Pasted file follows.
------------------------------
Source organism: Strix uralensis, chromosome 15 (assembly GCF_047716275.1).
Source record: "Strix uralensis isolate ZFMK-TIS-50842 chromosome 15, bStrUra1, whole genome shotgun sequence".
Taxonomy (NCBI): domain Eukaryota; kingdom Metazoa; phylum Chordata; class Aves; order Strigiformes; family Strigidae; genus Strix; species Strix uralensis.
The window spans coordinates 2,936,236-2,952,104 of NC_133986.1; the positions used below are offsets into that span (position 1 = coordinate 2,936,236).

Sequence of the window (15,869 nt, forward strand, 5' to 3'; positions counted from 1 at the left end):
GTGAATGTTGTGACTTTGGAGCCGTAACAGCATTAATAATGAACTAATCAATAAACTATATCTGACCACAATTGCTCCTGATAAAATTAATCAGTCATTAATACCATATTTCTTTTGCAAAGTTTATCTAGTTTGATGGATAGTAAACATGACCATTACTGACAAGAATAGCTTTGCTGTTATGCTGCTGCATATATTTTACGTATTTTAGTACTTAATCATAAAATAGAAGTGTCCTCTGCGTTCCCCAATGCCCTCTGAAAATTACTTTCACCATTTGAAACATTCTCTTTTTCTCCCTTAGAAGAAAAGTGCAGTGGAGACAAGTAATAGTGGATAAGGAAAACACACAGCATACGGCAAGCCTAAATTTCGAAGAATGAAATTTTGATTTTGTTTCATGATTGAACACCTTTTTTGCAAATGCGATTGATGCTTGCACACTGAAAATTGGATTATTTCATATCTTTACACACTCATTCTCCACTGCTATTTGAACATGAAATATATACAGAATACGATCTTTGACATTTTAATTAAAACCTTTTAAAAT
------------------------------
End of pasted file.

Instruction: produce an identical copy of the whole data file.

Source organism: Strix uralensis, chromosome 15 (assembly GCF_047716275.1).
Source record: "Strix uralensis isolate ZFMK-TIS-50842 chromosome 15, bStrUra1, whole genome shotgun sequence".
Taxonomy (NCBI): domain Eukaryota; kingdom Metazoa; phylum Chordata; class Aves; order Strigiformes; family Strigidae; genus Strix; species Strix uralensis.
The window spans coordinates 2,936,236-2,952,104 of NC_133986.1; the positions used below are offsets into that span (position 1 = coordinate 2,936,236).

Sequence of the window (15,869 nt, forward strand, 5' to 3'; positions counted from 1 at the left end):
GTGAATGTTGTGACTTTGGAGCCGTAACAGCATTAATAATGAACTAATCAATAAACTATATCTGACCACAATTGCTCCTGATAAAATTAATCAGTCATTAATACCATATTTCTTTTGCAAAGTTTATCTAGTTTGATGGATAGTAAACATGACCATTACTGACAAGAATAGCTTTGCTGTTATGCTGCTGCATATATTTTACGTATTTTAGTACTTAATCATAAAATAGAAGTGTCCTCTGCGTTCCCCAATGCCCTCTGAAAATTACTTTCACCATTTGAAACATTCTCTTTTTCTCCCTTAGAAGAAAAGTGCAGTGGAGACAAGTAATAGTGGATAAGGAAAACACACAGCATACGGCAAGCCTAAATTTCGAAGAATGAAATTTTGATTTTGTTTCATGATTGAACACCTTTTTTGCAAATGCGATTGATGCTTGCACACTGAAAATTGGATTATTTCATATCTTTACACACTCATTCTCCACTGCTATTTGAACATGAAATATATACAGAATACGATCTTTGACATTTTAATTAAAACCTTTTAAAAT